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UBC Reports | Vol. 47 | No. 04 | Feb. 22, 2001


Experts raise level of key public debates

The following excerpts feature some of the many members of the campus community who have recently shared their expertise with local and national news media.

Lead Time, UBC Public Affairs' on-line guide to UBC experts at www.publicaffairs.ubc.ca/experts/ fielded more than 590 inquiries from the media last month.

Invest for a non-Third-World future

The Vancouver Sun, Jan. 26, A17, Editorial

If you are concerned about negative impacts of the oft-publicized brain drain, what you have read is nothing compared to what could happen at B.C. universities and colleges within a decade...

Without an excellent academic community, it is virtually impossible to make pioneering discoveries, transform them into innovative technologies, and thereby create economic opportunities that will continue to support our enlightened social programs.

Failure to do so may mean telling our children they are better off pursuing their education and creative aspirations elsewhere. Then, like many Third World nations, our most tragic export will be our brains. John Steeves, professor and director of CORD at UBC.

It's just a matter of time

The National Post, Jan. 29, C12

People toying with the prospect of juggling a job and university studies often ask... should they take their degree part-time or leave their job and pursue classes full-time?

Andrew Arida, co-ordinator of Student Recruitment at the University of British Columbia, suggests people decide what is best for their personality and lifestyle.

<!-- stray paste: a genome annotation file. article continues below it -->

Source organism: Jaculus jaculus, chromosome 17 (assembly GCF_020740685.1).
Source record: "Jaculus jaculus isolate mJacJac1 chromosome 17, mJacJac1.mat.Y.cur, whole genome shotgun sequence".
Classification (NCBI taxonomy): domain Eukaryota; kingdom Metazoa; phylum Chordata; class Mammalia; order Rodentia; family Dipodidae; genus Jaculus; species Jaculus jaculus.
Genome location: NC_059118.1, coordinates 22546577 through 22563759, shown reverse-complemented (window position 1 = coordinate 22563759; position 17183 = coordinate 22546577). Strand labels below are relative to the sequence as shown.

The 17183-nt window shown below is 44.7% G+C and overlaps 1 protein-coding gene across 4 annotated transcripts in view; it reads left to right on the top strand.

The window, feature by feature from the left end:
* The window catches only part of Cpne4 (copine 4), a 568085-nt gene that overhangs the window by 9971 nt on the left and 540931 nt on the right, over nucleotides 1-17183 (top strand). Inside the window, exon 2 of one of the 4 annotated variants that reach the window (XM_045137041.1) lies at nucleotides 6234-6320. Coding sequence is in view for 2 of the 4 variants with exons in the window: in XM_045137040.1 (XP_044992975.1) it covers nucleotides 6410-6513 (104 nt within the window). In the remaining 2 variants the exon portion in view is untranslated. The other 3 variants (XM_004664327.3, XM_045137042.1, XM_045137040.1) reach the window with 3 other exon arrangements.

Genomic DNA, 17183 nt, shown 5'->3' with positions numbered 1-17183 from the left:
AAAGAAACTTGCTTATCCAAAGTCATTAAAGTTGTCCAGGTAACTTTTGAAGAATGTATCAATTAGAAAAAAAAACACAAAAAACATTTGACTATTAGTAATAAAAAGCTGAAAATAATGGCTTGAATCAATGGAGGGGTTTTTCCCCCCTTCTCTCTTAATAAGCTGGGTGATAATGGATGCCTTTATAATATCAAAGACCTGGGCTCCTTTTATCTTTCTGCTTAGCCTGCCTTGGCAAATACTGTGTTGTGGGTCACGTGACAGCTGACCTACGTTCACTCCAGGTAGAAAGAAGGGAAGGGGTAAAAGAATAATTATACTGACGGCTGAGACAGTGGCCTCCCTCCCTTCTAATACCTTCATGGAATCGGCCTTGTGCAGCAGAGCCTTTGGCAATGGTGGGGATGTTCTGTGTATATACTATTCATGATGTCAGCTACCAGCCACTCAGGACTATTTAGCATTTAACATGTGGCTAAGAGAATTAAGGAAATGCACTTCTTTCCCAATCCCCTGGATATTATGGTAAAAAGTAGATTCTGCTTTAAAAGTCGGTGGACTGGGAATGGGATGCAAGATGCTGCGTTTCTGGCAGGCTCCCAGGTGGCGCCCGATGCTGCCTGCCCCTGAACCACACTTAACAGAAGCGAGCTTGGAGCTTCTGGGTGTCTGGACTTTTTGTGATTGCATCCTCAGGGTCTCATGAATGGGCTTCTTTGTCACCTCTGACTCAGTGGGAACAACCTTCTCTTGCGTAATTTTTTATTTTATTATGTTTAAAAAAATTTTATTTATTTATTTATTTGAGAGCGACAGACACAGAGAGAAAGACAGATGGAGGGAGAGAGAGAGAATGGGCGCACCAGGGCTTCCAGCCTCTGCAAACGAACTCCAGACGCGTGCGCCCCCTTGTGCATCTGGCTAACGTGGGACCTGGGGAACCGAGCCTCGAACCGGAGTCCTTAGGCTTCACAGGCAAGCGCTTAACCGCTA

"The key is to do stuff that you are comfortable with and to work at a comfortable pace. Diving headlong into it is great for some people but for others you are going to need to kind of slowly work yourself into it," Mr. Arida says.

Canada's `time warp'

Ottawa Citizen, A1, Feb. 15

President George W. Bush's choice of Mexico rather than Canada for his first foreign visit is a "wake-up call" for Canadians, says former foreign affairs minister Lloyd Axworthy...

"We've been too reliant on the historical perception that we have a `special relationship' with the United States," said Mr. Axworthy, who is now director of the University of British Columbia's Liu Centre for the Study of Global Issues.

"We need to broaden our perspective, priorities and policies into a North American context."

Study probes organ donation impediments

The Vancouver Sun, A5, Jan. 30

Anecdotes abound about the apparent incompatibility between some ethnic groups and organ donation, but finally, B.C. researchers are setting out to gauge the actual attitudes and beliefs among some of the province's largest minorities.

Michael McDonald, director of the University of B.C.'s Centre for Applied Ethics, said that in some ethno-cultures, there is a reluctance to consider donating organs because of a belief that it may interfere with "bodily integrity and wholeness after death."


Last reviewed 22-Sep-2006

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